The Register breaking news

Tera: the chip that likes to say yes 128 times

Space is, of course, the final frontier. The place where you can boldly split infinitives where infinitives have never been boldly split before. We're not sure how we missed Tera, a chip fabbed up by Taiwanese outfit TSMC. But a reader has pointed us to an interesting Nasa document here which discusses how the company's microprocessor copes with parallelisation. And, incidentally, how the Tera chip fares against offerings from both Alpha and SGI. Compaq introduced its EV8 at the Microprocessor Forum a couple of weeks back but its future design, on the face of it, doesn't seem a patch on Tera's offering. (See Alpha: the chip that time forgot). Tera has taped out a chip which supports 128 thread contexts, which boiled down means that threads can be interleaved against memory wait states, thus keeping the throughput going. The company finished taping out its CMOS design at the end of July and is being fabbed up by TSMC as we write. The 64-bit design, on the face of it, beats any other similar processor that's around, and makes us wonder how the clunky Merced-Itanium will ever be anything more than a very big keyring indeed. But, we suppose, that's the triumph of marchitecture over architecture. ®
The Register breaking news

Mondus seeks patent for way it does ecommerce

Two twenty-something e-ntrepreneurs who scored £1 million in venture capital after winning a competition in the Sunday Times six months ago have finally launched their new e-business. What's more, they're looking to protect their investment by patenting their e-commerce platform in much the same was as Priceline.com. Although Mondus.co.uk went live a fortnight ago they waited until yesterday before going public with the online tender service. Aimed at the SME business-to-business (b2b in Net speak) market, Mondus.co.uk enables customers to target a number of suppliers with a single request. According to Rouzbeh Pirouz, co-founder and UK MD of Mondus.co.uk, the service has already been used 50 times to request quotes for business products such as computers and stationery supplies. A number of orders have also been placed averaging at between £5000 and £10,000. One request for tenders was just shy of £2 million. Mondus makes its money by charging a commission for sales. "With 200 suppliers already signed up we offer a whole range of business services online through one purchase request form," said Pirouz as he also announced that he had secured a further $3 million worth of investment from British Internet fund ZOUK Ventures. "It saves customers money because they benefit from competitive bids and it saves them time because it's a lot quicker than using Yellow Pages," he said. For the suppliers, it's another route to market, and a cheap and easy way to generate sales leads, he said. According to Mondus, SMEs spend more money on ordering products and services than on the actual items themselves. It claims a $27 purchase for office equipment, for example, amounts to $107 spent on the manual ordering process. ® For more bubble-bursting Net hype tune into Cash Register and turn on to our daily Net Finance News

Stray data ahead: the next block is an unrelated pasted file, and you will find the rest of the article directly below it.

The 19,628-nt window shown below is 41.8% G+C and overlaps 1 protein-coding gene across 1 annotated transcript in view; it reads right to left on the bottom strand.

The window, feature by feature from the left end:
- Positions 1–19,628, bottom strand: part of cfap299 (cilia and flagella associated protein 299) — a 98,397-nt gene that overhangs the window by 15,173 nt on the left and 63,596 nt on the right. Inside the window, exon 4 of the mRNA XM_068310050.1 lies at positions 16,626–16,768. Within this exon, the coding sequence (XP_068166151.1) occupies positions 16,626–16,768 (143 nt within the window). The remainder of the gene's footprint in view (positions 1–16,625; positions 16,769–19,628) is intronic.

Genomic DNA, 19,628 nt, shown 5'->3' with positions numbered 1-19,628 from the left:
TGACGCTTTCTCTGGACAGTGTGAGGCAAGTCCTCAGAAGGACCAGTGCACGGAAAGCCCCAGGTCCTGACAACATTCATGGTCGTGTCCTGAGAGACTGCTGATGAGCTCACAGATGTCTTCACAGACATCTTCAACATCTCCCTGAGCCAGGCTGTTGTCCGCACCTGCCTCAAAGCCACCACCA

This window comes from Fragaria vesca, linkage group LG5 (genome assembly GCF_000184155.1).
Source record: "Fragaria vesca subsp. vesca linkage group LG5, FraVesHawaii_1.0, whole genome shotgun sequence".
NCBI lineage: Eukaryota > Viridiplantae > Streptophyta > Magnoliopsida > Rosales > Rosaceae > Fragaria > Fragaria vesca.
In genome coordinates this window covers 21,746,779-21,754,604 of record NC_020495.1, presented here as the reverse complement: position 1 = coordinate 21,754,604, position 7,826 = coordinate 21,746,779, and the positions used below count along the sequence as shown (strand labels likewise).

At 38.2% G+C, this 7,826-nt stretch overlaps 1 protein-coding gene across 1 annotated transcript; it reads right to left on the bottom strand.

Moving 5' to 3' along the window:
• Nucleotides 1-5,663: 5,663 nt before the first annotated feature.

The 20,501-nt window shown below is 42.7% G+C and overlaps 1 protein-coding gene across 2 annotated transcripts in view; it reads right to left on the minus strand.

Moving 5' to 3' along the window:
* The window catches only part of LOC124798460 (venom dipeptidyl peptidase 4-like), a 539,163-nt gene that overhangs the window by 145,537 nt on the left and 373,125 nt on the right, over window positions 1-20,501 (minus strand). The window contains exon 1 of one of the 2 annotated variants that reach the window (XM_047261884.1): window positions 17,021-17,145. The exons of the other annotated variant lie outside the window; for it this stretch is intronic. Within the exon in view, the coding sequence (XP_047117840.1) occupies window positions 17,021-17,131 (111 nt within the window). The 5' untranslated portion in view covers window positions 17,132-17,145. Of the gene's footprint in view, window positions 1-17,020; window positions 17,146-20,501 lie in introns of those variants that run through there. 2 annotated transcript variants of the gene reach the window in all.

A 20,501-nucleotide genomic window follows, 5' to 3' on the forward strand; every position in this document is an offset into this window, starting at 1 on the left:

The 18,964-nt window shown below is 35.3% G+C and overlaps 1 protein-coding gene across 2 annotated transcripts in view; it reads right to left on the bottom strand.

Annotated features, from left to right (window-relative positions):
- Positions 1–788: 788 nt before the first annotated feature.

The Register breaking news

MS CFO doesn't expect Win2k revenues before mid-2000

Greg Maffei, Microsoft's CFO, cautioned financial analysts yesterday not to expect a spike in revenue when Windows 2000 was delivered. He expected to see a slow build up in demand, with little impact in the current financial year: "Don't expect Windows 2000 income in fiscal 2000 [end of June]," he said. This would seem to suggest that there is a considerable possibility that FY00 ending 30 June could show less revenue than the previous year. In the past, Microsoft has been very quick indeed to recognise Windows revenue before the cash was in the bank or the product in the hands of customers, contrary to its statements on the matter. This happened most notably when Windows 95 was released. So to say that he expected no income before 30 June gives considerable food for thought. Maffei added nothing directly to the official statement that release to manufacturing was expected to be before the end of 1999, and repeated the "wait until ready" mantra. But there is another interpretation for this exceptional conservatism, which was in sharp contrast with his otherwise upbeat mood: it may be that W2K will not start to roll properly until some time considerably later than February, which is where most opinion has it at the moment. What the financial analysts like to call "pre-shipment hesitation" (and what more sage observers call vapour) has been a fact of life for many quarters ("been in that state for some time"). Maffei did not think that this would translate into a sharp upturn when Windows 2000 is released. Apart from the initial introduction of NT, when sales were very poor for a long time, there is a general expectation that Windows 2000 sales will be massive ab initio. For Maffei to dampen this expectation in this way does strengthen the possibility of a considerable further delay. Microsoft would of course claim that customers had asked that something or other be improved. Release candidate 3 is now expected to be ready on 10 November, a week before Comdex. Maffei said that the Data Center version of Windows 2000 is expected 90 to 120 days after the initial Windows 2000 delivery. ®